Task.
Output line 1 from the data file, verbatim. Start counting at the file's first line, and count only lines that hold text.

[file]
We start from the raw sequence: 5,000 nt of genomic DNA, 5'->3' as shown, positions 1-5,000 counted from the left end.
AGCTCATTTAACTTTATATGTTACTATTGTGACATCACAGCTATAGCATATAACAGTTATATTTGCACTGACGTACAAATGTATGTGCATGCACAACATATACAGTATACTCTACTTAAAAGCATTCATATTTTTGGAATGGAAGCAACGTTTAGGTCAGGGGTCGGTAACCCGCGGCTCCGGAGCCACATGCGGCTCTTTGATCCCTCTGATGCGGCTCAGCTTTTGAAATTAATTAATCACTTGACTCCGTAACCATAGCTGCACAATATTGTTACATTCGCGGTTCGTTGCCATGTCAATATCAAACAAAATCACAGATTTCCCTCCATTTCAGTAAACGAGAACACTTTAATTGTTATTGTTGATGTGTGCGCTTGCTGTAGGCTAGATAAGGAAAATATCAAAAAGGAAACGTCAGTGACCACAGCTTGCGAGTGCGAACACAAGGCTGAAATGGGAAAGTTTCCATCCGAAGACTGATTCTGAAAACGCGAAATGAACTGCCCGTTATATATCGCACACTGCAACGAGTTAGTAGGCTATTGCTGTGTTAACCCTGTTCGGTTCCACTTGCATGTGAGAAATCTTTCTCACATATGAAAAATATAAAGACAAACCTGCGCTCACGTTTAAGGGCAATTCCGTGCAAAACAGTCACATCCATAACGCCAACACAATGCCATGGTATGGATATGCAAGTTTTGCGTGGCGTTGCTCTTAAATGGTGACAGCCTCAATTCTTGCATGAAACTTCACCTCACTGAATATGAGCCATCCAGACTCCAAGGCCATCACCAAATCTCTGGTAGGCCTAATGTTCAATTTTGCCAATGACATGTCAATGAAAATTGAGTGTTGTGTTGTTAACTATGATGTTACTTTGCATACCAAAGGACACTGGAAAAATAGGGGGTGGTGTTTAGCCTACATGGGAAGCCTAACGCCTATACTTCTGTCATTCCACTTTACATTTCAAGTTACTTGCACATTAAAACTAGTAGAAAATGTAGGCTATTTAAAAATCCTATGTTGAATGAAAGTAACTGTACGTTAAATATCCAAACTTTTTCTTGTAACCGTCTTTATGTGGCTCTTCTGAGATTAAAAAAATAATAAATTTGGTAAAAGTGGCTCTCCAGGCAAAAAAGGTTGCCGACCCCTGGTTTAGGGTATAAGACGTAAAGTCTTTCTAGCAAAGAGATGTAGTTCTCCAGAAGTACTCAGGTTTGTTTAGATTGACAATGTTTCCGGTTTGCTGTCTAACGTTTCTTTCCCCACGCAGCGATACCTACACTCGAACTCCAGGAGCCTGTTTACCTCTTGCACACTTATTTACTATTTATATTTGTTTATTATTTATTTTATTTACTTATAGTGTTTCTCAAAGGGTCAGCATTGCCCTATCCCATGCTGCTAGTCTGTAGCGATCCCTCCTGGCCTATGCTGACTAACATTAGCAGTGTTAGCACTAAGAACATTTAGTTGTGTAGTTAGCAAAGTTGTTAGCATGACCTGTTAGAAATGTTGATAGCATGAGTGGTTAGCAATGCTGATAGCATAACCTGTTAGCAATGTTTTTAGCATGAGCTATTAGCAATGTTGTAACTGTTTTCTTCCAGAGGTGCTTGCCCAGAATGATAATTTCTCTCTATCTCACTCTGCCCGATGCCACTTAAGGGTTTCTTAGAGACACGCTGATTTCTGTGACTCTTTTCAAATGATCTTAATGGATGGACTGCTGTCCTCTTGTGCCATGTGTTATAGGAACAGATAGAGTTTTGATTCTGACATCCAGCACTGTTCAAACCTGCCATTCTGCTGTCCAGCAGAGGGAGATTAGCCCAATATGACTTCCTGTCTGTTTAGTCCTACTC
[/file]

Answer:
We start from the raw sequence: 5,000 nt of genomic DNA, 5'->3' as shown, positions 1-5,000 counted from the left end.